Apart for his musical qualities, this release could be enjoyed by a variegated spectrum of listeners and is a project that could release something really remarkable in the near future. Almost amazing.

SOL: Where Suns come to die

 Posted by Andrea Piran (@)   Experimental / Avantgarde / Weird & Wired / Glitch / Noise / Field Recording
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Apr 26 2015
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Artist: SOL
Title: Where Suns come to die
Format: CD
Label: Cold Spring (@)
Rated: *****
This new release published by Cold Spring is presented as 'an exploration of growing older' viewed as 'the disappointment that follows ['¦] a nostalgia and a feeling of disconnection to the modern world'. The result is a form of dark ambient closer to the solutions in the opus of the first Der Blutharsch but without the martial attitude and with greater sensibility for sounds.
'This Bitter Earth' features, as all the other tracks, the voice of Thomas Bøjden as a sort of narrator above the soundscape created by Emil Brahe that is obscure in the first part and slowly develops in a brighter way until a form of nostalgia is evoked in the final part. After the martial samples of the first part, 'I Surrender To The Soil' focuses on the vocal loop of the line of the title. The quietness of 'Hymn' well works for the theatrical quality of the voice and smoothly develops in 'The Grinding Wheels Of Time' closing this release with the mood depicted in the linear notes of the album.
It's a demanding release as it's focused on a peculiar musical form, soundscape & spoken word, that is as evocative as it could be felt as boring if heard with the distracted ear of pop music. However the others will love this release. Recommended.

Karoline Leblanc and Paulo J Ferreira Lopes: Hypnagogic Cartography I

 Posted by eskaton   Experimental / Avantgarde / Weird & Wired / Glitch / Noise / Field Recording
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Apr 25 2015
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Artist: Karoline Leblanc and Paulo J Ferreira Lopes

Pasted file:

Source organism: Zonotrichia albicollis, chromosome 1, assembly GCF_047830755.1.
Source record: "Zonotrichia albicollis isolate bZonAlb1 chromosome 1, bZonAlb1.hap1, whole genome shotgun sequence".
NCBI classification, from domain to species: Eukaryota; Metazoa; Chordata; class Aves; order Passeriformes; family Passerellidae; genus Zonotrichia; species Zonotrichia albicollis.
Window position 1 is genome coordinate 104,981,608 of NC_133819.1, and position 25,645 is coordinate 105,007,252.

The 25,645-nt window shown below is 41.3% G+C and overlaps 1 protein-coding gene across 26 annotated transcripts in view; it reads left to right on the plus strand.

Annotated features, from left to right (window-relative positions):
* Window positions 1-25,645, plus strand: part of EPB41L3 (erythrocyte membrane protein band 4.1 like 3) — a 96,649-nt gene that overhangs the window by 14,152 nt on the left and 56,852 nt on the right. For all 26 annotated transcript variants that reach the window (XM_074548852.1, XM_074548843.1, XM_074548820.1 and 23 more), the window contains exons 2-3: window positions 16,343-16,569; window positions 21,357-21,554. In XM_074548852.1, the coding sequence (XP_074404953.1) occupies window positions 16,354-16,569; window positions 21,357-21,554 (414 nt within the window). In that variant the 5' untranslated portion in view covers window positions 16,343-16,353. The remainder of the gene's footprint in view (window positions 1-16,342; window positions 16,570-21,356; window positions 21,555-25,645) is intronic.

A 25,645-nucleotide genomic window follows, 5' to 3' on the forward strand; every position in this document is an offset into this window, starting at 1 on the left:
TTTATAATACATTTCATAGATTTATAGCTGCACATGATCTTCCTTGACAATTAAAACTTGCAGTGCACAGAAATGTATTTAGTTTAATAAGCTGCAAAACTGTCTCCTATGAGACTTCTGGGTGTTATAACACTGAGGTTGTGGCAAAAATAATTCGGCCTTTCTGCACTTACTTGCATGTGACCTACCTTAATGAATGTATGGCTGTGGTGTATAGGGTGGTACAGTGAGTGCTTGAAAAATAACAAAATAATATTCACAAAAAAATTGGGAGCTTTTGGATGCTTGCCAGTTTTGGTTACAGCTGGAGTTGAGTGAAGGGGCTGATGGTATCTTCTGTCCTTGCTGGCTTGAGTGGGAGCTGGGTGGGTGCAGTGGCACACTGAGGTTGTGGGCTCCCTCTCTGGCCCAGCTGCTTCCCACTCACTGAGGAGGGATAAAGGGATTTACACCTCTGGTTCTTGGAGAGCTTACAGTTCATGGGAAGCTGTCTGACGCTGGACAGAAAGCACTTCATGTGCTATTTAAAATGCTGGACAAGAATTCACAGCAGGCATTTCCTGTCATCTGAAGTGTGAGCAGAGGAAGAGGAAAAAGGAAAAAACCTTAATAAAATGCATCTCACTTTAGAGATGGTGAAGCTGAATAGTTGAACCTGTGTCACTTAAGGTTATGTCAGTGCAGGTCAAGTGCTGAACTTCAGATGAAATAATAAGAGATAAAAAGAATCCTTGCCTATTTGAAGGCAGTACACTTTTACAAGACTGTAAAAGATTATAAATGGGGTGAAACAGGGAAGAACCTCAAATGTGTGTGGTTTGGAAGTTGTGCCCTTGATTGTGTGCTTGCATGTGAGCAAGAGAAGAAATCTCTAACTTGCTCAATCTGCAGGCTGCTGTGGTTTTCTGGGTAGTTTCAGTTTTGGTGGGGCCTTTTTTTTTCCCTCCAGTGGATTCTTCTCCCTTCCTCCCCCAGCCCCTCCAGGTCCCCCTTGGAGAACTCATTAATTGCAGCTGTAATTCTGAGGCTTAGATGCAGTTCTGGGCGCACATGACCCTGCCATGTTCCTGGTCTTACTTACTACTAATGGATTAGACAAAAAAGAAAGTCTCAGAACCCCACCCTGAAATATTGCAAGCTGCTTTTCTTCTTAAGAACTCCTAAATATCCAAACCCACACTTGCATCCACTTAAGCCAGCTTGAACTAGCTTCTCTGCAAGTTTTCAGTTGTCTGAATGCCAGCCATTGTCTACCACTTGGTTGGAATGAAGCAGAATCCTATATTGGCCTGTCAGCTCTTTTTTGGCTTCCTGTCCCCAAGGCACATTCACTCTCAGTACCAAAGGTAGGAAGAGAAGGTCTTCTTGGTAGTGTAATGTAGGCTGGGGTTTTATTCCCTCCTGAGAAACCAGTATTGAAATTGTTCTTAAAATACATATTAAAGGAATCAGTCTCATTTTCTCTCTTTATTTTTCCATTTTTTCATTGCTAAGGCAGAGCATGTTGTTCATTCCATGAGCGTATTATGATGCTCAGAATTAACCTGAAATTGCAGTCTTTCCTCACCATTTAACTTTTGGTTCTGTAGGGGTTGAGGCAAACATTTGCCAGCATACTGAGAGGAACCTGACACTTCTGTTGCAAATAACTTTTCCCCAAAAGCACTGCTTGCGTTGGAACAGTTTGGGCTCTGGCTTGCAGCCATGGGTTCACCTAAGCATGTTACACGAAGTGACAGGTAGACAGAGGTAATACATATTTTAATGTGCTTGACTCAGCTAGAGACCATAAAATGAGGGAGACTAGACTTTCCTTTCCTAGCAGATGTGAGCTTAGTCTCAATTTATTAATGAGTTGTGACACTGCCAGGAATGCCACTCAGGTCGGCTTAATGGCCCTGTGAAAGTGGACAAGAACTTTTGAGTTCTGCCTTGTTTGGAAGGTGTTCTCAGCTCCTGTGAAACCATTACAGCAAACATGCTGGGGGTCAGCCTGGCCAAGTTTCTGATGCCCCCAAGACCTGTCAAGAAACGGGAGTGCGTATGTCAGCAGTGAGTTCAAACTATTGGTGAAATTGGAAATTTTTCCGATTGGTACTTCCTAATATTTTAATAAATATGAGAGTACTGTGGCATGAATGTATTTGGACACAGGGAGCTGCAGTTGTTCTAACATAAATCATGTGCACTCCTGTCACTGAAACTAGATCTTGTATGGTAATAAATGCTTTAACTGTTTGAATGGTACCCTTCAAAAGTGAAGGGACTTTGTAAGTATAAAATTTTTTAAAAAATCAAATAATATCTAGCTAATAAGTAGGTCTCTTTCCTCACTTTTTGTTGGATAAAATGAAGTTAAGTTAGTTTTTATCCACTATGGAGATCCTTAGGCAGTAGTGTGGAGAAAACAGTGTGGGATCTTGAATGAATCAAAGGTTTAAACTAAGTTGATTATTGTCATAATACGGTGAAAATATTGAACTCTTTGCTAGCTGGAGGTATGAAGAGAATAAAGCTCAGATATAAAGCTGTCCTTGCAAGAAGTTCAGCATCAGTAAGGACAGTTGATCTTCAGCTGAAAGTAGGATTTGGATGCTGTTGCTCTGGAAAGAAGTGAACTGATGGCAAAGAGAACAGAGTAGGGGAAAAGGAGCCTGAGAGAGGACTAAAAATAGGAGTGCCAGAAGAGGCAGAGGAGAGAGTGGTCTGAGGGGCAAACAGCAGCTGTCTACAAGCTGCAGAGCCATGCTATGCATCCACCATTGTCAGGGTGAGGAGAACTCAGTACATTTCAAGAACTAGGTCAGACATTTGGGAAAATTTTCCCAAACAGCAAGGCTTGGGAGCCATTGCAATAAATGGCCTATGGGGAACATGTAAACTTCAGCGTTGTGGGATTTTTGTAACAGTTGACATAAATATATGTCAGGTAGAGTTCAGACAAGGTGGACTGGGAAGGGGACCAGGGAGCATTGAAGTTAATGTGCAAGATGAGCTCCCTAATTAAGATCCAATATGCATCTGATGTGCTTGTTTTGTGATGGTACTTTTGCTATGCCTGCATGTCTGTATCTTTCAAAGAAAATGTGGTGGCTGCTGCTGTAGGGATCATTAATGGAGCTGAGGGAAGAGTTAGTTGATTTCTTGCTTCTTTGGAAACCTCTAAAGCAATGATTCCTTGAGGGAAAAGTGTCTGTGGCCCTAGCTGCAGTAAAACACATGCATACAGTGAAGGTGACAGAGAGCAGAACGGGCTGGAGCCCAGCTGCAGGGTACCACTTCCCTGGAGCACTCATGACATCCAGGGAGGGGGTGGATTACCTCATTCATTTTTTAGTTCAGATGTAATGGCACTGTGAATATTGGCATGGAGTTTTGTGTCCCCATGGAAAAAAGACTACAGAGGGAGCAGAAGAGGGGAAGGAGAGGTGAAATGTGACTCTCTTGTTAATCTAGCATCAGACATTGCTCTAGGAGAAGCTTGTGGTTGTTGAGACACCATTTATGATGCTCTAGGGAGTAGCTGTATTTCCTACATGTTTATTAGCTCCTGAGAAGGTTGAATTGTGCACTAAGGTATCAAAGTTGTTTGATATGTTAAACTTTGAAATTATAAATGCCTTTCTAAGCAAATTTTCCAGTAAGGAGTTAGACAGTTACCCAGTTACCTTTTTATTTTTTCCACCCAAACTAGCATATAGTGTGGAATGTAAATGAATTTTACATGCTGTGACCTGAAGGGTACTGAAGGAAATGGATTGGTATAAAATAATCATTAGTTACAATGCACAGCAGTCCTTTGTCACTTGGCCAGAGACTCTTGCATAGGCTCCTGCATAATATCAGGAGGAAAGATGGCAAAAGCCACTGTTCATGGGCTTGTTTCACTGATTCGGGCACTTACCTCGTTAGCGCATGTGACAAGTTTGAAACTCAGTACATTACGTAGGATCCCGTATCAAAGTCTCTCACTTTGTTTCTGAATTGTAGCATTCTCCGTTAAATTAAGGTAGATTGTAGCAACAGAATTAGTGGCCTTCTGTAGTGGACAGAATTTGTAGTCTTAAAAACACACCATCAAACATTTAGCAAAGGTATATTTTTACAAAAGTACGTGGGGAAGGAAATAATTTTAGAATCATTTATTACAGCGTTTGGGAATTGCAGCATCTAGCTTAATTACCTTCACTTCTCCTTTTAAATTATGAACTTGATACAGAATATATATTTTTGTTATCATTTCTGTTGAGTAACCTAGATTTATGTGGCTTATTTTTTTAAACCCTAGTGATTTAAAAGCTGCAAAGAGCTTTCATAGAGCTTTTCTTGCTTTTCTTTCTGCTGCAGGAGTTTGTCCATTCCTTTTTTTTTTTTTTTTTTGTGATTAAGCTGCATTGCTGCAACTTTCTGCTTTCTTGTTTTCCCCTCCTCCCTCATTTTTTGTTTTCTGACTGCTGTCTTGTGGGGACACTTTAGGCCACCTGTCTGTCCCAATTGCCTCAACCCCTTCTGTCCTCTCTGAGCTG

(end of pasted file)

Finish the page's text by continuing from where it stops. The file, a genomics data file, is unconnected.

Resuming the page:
Title: Hypnagogic Cartography I
Format: CD
Label: Atrito-Afeito (@)
Rated: *****
I had previously reviewed Paulo J Ferreira Lopes's 'Feeze' and enjoyed it, so I was interested to see how he would operate with another artist. With this album, Karoline Leblanc plays Alesis Micron and Dave Smith Morpho x4 synth, along with piano for good measure, while Paulo J Ferreira Lopes mixes and edits. 'Overture' starts things off with some noisy, staticy drone that reveals multiple layers when listening to it through headphones. Next up we have 'Dichotomic Syntony,' which keeps the drone going until it kicks in to some pounding piano straight out of an old black and white suspense film. 'American Frontier' shifts gears slightly with a more cut-up feel before sliding into bass drone punctuated by analog beeps and noise. Finally we get to 'Reminiscence - Rätsel Rock - Windward Vagary ' Ubiquity,' which, at almost 27 minutes, has plenty of time to fit into four parts and shifts back and forth between stripped down analog waves over whistling electronics, noisy alarm bells and distortion, and spacey ambient. Overall these are well constructed compositions, but they're a bit too abstract for my taste. For lack of a better term, they require a lot of attention to the microscopic elements of the tracks. As such, I found the drone elements to be a bit dull at times. I recognize that there is a lot going on there if I listened for it, but it just wasn't interesting enough for me to go looking for it. On the other hand, the noisy elements were engaging and enjoyable. This album weighs in at 44 minutes and is limited to 100 copies.